I’ve even received emails telling me that this site is a waste of time - that no one will bother reading it because I’m not on some HL7 committee. A community that insulates itself from criticism cannot be successful.
The Course of Life blog by the Dutch scientist and entrepreneur Albert de Roos contains two recent postings in a similar vein. The first, Some practical experiences with HL7 version 3, concludes that HL7v3 seems 'too complex to work with in a multidisciplinary environment":
The complexity of HL7v3 is a general problem and also causes delays in implementation at the technical level. I hoped it has been solved now, but in 2006 not all XML schemes that were distributed could be read by the most common XML parsers available, indicating some of the problems with the complexity of HL7v3 messages. ... These apparently trivial issues may cause many delays and frustration for software developers, I can tell you.
The release frequency is also a problem, introducing problems with the different versions. This can be illustrated by the many different versions of the DMIM and RMIMs that are available on the web. I don’t think any of these have been implemented in the field, so while trying to get the thing to work, the international organization rolls out new normative editions. The Dutch implementation of HL7v3 does not follow the international release schemes, but has been frozen in an earlier version. Trying to keep up with the updates is a full-time job. Combine this with the two releases of the complete Dutch documentation each year, which may include changes in the HL7 messages, and the chaos is complete. Of course, we are only in the proof-of-concept phase, so we can expect changes but is there a any guarantee that HL7 enters a relatively stable phase? What will happen to HL7v3 messages when HL7 international moves on to the clinical document architecture, is there a migration path?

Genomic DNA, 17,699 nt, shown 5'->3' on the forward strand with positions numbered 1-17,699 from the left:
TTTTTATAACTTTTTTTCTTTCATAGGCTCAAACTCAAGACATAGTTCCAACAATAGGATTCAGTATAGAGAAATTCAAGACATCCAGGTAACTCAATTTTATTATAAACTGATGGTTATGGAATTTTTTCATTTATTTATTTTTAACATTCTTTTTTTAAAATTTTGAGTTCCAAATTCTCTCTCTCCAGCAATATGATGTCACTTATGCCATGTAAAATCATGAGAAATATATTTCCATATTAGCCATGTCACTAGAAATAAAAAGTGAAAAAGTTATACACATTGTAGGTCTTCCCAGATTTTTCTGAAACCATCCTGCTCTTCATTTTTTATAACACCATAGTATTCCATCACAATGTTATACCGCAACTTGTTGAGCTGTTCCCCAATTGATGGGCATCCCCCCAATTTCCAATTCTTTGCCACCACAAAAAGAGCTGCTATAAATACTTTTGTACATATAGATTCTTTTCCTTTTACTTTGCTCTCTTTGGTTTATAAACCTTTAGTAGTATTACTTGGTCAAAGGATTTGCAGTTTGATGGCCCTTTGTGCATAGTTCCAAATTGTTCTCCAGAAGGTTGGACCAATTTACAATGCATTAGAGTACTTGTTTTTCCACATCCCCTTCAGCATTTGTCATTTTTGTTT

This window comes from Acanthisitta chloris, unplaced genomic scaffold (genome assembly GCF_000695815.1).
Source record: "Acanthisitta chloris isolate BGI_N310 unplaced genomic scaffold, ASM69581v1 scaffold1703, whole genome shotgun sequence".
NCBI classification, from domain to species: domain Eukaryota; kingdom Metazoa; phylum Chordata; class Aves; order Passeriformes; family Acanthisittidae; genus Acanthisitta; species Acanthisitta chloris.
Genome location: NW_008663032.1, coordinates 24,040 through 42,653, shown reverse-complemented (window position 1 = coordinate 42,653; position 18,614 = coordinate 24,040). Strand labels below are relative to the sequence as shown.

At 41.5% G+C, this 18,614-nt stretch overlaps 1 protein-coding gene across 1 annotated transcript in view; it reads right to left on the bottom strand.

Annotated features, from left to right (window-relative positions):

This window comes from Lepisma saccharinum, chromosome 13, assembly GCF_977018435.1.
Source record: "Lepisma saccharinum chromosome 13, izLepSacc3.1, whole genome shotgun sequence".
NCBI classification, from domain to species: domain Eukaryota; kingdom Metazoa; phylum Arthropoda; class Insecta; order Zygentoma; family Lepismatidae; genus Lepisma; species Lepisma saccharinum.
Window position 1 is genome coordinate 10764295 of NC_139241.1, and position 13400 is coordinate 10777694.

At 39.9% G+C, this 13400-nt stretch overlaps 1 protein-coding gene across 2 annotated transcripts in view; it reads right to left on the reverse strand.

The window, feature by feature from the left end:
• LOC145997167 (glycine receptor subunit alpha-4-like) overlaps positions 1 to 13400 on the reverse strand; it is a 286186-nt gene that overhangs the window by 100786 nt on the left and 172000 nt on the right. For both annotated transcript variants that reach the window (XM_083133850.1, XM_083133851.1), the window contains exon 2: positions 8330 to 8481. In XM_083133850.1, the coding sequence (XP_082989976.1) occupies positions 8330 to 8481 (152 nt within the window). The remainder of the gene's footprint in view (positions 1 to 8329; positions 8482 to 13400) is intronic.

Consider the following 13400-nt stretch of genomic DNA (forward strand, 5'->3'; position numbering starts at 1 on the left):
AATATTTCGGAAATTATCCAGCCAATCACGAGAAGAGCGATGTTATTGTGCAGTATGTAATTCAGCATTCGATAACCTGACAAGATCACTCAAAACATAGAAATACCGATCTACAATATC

In HL7 as standardization organization de Roos points to certain problematic consequences of the fact that the Dutch government "seems to have completely outsourced the entire process of healthcare standardization to HL7:
The different members of the technical committees of HL7 version 3 modeling are employees of software suppliers, consultant or work in a hospital or other health institution. Given the complexity of the modeling in HL7v3 and the limited number of people or organizations involved, it is doubtful whether the models represent indeed a consensus standard way of working. For instance, the involvement of commercial software suppliers may cause the models to closely represent their own software giving them a competitive edge.
To me, it is clear that HL7 is a lobby organization for its own products and that they try to sell their product wherever possible. There is nothing wrong with a lobby organization and its members can spend their money how they want. The problem here is that HL7v3 is sold as a finished product and as a de facto standard, but in fact is not a complete and finished product and never successfully implemented outside of a laboratory setting. It changes continually, indicated by the fact that the organization now moves towards a new product, clinical document architecture, to largely replace the HL7v3 framework. This shift of HL7 has consequences for the national EHRs that are based on HLv3, showing that national governments are not in control of the apparently evolving requirements for the EHR and its implementation. It is strange that the government puts its ambitions in the hands of an organization that they can’t control and where its members clearly have commercial interests or other ambition that are not in line with public or governmental ambitions.